Nagano has already taken up his case with the Los Angeles County Department of Consumer Affairs. An isolated incident, or a sudsy scam on a seismic scale? Feel free to add your comment below.
The Marlins beat the Dodgers 8-6 today to win the weekend series. For a full recap and boxscore click here.
THE BARE ESSENTIALS:
Jason Schmidt was completely ineffective, allowing five runs in 3+ plus innings and earning the loss. Long reliever Jeff Weaver didn’t get the job done either, allowing three runs of his own in 3 innings. That put the Dodgers in a 8-0 hole.
.The Dodgers put up four runs in the sixth and two more in the ninth, but couldn’t rally all the way back. They put up 13 hits to the Marlins’ 11.
Spots 2-6 in the Dodgers order — Orlando Hudson, Andre Ethier, James Loney, and Kemp — went 9-for-18. Loney had 3 RBI.
Manny Ramirez had the day off with a sore left hand and didn’t pinch hit. Juan Pierre replaced him, batting ninth, and went 1-for-4.
Marlins starter Chris Volstad shut the Dodgers down through five innings, but he ran into trouble quickly in the sixth. A two-run homer by Russell Martin sent Fredi Gonzalez to the mound to pull him.
A ninth-inning rally that brought in two runs fell short when Matt Kemp popped out on a Leo Nunez fastball to end the game.
Randy Wolf (5-4, 3.45) and Chris Carpenter (8-3, 2.26) face off in St. Louis tomorrow as the Dodgers face a Cardinals team featuring new acquisition Matt Holliday.
The Dodgers beat the Marlins 4-3 tonight at Dodger Stadium. For a full recap and boxscore click here.
THE BARE ESSENTIALS:
Casey Blake won it with a walk-off single in the ninth with the bases loaded, two outs, and a 2-2 count. He was facing Marlins reliever Luis Ayala and hit a bloop pop-up that found a hole between second and center.
Hiroki Kuroda turned in only his second quality start this season, going six innings and giving up three runs.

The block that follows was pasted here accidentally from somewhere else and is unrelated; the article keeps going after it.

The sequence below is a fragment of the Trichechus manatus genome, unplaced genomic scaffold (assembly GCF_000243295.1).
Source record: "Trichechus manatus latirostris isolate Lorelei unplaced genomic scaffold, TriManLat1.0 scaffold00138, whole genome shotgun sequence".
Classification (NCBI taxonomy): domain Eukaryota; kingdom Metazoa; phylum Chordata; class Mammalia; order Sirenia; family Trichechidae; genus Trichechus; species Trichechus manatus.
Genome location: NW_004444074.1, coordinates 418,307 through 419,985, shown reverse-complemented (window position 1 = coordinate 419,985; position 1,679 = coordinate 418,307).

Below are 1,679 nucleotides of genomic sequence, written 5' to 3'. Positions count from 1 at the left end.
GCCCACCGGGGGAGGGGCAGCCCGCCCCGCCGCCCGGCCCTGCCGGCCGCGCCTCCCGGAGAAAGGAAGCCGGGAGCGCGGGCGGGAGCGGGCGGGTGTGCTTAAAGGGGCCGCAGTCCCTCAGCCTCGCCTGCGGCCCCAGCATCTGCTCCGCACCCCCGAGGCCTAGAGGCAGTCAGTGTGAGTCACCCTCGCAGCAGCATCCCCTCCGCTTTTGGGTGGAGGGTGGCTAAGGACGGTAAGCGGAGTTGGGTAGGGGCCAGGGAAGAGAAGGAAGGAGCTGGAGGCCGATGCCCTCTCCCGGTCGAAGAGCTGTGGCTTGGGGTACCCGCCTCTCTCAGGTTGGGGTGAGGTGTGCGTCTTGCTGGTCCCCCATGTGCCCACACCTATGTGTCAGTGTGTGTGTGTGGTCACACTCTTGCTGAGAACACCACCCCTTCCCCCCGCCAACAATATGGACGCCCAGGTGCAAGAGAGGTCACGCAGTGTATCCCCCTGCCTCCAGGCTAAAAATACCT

The Dodgers won this one on the strength of their bullpen, as Guillermo Mota and Jonathan Broxton turned in spotless relief (only one walk and no hits allowed in three innings), and they scored three runs off a total of five Marlins relievers. Mota extended his scoreless innings streak to 19. Broxton got the win, his seventh.
Andre Ethier and Orlando Hudson each had three hits as Ethier continued his tear of late. Rafael Furcal went 2-for-5.
Marlins starter Rick Vandenhurk stymied the Blue, allowing a run in the first but shutting them down before exiting after five innings.
After 14 hits last night, Florida had only six Saturday. No Marlin had more than one hit.
Manny Ramirez went 1-for-5 and struck out in a key situation in the ninth.
Chris Volstad (7-9, 4.34) and Jason Schmidt (1-0, 5.40) tomorrow night in the rubber game of the three-game set.
The Marlins beat the Dodgers 6-3 tonight at Dodger Stadium to win the first game of a weekend series. For a full recap and boxscore click here.
THE BARE ESSENTIALS:
Clayton Kershaw wasn’t nearly as sharp as he has been in recent weeks, but he still turned in a quality start: 6 innings and two earned runs, with nine hits and three walks.
The bullpen lost it for the Dodgers, as James McDonald was charged with the loss and the Marlins scored three runs (their margin of victory) after Kershaw exited.
Only six hits for the Blue, and half of them were from Andre Ethier. Ethier drove in the two runs with a double in the sixth.
Wes Helms did it big for the Marlins, going 3-for-6 with an RBI and kick-starting the scoring off Kershaw. Florida ace Josh Johnson turned in a solid start: seven innings, seven baserunners, and three runs.
The Dodgers go back to 26 games above .500 at 61-35. Joe Torre said earlier this week that his next goal for the team is 30 games over.
Don’t look now, but bullpen newcomer Claudio Vargas has allowed just one run in seven innings pitched since his return on July 4.
Ramon Troncoso was a bit out of control in the eighth, hitting two batters and giving up three hits. He was charged with two runs.
Rick VandenHurk (1-0, 3.00 in one start) and Hiroki Kuroda (3-5, 4.73) tomorrow night in the second game of the series.